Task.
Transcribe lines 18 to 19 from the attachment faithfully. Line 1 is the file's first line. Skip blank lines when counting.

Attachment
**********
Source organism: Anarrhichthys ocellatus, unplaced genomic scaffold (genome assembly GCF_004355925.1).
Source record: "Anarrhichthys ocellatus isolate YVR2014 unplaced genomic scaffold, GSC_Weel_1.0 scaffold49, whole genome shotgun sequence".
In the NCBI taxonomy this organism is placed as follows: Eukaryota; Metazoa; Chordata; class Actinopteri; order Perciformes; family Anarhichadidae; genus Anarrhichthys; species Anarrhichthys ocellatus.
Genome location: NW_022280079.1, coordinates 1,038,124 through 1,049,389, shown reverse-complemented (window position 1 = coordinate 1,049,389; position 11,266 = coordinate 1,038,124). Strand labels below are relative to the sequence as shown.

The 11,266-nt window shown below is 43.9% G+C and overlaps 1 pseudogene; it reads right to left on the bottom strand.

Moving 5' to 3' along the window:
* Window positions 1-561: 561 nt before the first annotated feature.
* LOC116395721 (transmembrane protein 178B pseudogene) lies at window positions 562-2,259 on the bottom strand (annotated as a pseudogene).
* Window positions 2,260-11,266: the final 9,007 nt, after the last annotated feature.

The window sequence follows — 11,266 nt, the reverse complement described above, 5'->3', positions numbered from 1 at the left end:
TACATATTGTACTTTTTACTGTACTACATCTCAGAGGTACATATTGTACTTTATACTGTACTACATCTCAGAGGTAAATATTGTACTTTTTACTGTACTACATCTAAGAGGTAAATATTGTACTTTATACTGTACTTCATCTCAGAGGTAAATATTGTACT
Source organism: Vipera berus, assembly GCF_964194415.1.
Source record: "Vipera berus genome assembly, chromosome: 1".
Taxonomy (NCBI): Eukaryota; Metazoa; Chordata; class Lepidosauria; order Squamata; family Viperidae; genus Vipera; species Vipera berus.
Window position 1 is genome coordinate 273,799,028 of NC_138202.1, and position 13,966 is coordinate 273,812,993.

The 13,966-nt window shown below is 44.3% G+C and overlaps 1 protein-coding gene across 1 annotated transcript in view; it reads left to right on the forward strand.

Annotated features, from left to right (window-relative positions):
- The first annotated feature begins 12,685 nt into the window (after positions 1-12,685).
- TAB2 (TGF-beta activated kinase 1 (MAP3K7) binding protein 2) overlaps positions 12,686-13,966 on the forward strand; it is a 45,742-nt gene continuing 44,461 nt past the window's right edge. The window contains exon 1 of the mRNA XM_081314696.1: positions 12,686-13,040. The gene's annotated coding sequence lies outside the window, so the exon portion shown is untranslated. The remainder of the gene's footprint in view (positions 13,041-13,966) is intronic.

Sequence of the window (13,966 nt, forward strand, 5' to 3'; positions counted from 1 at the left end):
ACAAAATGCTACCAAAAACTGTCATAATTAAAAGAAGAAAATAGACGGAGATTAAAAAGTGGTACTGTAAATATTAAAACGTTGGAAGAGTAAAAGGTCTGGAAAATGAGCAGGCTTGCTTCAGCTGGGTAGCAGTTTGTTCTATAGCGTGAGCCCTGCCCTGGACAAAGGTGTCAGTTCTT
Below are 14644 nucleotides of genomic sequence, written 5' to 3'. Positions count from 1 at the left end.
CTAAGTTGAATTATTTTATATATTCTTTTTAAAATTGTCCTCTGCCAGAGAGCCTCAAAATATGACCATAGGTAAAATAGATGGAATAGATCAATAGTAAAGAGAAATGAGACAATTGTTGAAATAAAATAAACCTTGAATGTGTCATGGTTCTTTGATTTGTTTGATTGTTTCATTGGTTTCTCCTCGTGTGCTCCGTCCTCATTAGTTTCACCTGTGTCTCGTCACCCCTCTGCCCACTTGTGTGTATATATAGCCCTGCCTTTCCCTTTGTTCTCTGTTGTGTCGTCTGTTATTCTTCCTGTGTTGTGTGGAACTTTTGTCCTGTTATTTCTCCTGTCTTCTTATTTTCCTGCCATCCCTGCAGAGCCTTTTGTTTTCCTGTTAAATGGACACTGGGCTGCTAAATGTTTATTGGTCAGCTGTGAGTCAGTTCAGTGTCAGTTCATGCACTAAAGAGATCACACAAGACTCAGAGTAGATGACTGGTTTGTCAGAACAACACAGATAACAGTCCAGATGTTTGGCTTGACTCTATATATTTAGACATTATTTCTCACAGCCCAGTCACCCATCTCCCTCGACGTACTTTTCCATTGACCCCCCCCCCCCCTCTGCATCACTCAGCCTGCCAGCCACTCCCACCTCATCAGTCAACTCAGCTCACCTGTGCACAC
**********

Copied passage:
- The first annotated feature begins 12,685 nt into the window (after positions 1-12,685).
- TAB2 (TGF-beta activated kinase 1 (MAP3K7) binding protein 2) overlaps positions 12,686-13,966 on the forward strand; it is a 45,742-nt gene continuing 44,461 nt past the window's right edge. The window contains exon 1 of the mRNA XM_081314696.1: positions 12,686-13,040. The gene's annotated coding sequence lies outside the window, so the exon portion shown is untranslated. The remainder of the gene's footprint in view (positions 13,041-13,966) is intronic.